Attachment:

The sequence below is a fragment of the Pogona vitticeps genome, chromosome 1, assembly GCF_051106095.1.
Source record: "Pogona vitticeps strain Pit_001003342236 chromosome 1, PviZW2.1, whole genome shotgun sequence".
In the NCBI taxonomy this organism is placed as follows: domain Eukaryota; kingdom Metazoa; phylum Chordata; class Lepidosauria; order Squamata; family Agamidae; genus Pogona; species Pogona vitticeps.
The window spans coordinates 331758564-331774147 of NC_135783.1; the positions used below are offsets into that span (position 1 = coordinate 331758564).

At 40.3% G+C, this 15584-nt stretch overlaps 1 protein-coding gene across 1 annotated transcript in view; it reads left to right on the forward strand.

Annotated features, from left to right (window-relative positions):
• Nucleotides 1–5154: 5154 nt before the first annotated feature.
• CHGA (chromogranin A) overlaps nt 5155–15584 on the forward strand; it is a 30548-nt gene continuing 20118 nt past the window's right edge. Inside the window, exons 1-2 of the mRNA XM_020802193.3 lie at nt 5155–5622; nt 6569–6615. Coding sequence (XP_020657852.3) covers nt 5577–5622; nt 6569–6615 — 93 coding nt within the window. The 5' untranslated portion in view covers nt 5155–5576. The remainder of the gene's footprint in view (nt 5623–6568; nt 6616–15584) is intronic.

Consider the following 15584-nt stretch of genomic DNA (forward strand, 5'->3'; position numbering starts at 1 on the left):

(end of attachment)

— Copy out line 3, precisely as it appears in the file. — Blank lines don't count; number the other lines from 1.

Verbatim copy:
In the NCBI taxonomy this organism is placed as follows: domain Eukaryota; kingdom Metazoa; phylum Chordata; class Lepidosauria; order Squamata; family Agamidae; genus Pogona; species Pogona vitticeps.